The robot (iCub) thinks if it smiles

Researchers from the Italian Institute of Technology conducted an experiment in which participants communicated with the anthropomorphic robot iCub. People tend to attribute robots’ ability to make free decisions if they behave emotionally, and a robot that behaves like a person thinks if it acts like a human. It is unclear if there is a connection between the robot looking into its eyes and thinking.


A study by The American Psychological Association found that when anthropomorphic robots seem to be showing human emotions to a person, they are ready to admit that robots can think and make decisions.
Principal investigator at the Italian Institute of Technology, Agnieszka Wykowska, says that “the relationship between anthropomorphic forms, human-like behaviour and the tendency to attribute autonomous thinking and intentional behaviour to robotics remains to be understood.”


The researchers conducted three experiments involving 119 people to see how people perceived the iCub robot. They also viewed a video of it in action.


Participants completed a questionnaire before and after they interacted with the robot. They were shown photographs of the robot in various situations and asked to determine if the robot’s decisions in each case were purely mechanical or deliberate. Participants viewed three pictures of the robot picking a tool and were asked to decide if the robot “grabbed” the closest object or “was fascinated with that tool.” The photographs do not contain any information about the robot’s intentions.


The researchers controlled iCub’s actions during the first two experiments to make it more emotional. He acted friendly and greeted participants. The robot’s cameras could identify the participants’ faces and maintain eye contact. The robot then showed three short documentary videos to the participants. The robot responded to the video with exclamations and expressions of sadness and happiness.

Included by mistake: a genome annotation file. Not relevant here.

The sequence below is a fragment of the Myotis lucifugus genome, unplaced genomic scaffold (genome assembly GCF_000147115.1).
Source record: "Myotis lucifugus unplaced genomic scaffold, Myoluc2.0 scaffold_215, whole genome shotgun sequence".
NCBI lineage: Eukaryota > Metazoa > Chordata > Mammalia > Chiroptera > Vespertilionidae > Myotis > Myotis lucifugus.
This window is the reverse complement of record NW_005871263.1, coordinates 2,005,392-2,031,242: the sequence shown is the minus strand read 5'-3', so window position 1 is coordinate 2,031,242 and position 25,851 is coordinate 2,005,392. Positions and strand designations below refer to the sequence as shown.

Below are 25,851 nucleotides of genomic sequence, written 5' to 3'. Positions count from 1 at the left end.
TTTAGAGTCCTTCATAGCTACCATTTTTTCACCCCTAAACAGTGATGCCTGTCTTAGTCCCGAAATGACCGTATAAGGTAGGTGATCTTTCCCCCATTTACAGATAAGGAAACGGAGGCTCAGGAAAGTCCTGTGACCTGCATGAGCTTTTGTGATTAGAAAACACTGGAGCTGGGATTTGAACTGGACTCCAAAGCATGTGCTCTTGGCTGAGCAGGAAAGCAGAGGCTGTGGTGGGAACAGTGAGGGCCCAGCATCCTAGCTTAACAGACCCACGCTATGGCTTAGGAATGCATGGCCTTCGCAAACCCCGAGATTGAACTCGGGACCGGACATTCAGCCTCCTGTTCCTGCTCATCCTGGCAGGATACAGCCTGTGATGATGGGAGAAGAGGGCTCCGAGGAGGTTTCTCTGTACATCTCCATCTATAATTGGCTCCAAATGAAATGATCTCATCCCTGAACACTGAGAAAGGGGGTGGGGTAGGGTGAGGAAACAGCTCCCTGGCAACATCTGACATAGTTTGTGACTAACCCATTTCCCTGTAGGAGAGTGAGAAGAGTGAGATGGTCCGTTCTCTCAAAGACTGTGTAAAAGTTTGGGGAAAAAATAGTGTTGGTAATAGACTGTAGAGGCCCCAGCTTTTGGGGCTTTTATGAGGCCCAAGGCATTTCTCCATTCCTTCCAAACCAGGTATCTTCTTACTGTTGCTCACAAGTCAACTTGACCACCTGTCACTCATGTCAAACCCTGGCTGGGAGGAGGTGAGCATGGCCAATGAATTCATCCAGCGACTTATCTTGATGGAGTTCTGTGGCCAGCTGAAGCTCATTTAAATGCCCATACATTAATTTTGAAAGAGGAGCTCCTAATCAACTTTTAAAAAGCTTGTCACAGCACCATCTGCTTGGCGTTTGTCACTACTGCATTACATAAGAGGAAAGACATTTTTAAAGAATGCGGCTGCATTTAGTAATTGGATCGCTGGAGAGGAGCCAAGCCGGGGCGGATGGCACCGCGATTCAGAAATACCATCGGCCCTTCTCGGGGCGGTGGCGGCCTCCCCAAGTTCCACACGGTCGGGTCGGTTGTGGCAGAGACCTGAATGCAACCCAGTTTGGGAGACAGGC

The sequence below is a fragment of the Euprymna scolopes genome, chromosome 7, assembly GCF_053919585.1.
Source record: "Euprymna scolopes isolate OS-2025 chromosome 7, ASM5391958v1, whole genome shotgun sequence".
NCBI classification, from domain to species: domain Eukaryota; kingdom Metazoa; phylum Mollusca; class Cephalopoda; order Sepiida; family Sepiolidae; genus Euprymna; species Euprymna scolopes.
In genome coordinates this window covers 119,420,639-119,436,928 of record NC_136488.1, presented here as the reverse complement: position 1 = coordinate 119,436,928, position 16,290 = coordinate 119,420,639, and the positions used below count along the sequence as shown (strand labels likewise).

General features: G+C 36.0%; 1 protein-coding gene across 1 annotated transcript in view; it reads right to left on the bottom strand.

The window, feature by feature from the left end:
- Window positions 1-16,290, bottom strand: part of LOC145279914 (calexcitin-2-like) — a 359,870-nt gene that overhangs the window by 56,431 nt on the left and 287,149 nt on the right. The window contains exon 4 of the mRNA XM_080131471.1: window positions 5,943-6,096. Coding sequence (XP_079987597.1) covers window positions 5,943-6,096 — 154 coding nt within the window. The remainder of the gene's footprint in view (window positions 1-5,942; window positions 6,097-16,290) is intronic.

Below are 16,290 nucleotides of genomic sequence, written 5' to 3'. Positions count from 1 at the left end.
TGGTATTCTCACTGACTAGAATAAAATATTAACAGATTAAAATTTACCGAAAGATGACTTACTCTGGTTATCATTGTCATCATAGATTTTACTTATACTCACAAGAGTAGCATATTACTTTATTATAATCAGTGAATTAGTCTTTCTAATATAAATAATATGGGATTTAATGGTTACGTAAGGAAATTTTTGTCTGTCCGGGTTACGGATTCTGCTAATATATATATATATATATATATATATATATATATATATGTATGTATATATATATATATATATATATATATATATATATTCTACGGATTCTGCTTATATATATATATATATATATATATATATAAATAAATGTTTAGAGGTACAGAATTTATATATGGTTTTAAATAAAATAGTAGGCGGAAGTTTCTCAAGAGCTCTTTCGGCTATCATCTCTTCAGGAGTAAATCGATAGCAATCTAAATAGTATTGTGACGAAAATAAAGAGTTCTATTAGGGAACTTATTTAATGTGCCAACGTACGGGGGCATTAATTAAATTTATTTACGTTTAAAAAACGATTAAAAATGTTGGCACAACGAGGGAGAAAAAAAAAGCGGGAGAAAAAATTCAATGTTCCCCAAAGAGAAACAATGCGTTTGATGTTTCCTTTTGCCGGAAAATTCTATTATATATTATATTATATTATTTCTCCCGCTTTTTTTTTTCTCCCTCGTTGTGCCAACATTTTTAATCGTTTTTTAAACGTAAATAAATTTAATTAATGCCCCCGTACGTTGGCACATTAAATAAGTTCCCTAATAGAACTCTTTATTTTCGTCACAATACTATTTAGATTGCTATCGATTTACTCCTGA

The researchers also programmed the iCub, so it behaved like a machine while they were watching a video. The robot could not maintain eye contact with its eyes and could only speak in short sentences. All emotions were suppressed from the cutscenes and replaced by “beeps” or repetitive neck, head and torso movements.


Researchers found that those who watched the video with the robot’s “emotional” counterpart were more likely than others to consider its actions intentional. Those who only interacted with the robot were less likely to think so. This proves that robots must exhibit “human” behaviour to be able to think and make decisions.


These results show that people believe artificial intelligence can think independently if it behaves like a human. These findings could influence the future design of social robots, such as social assistance robots.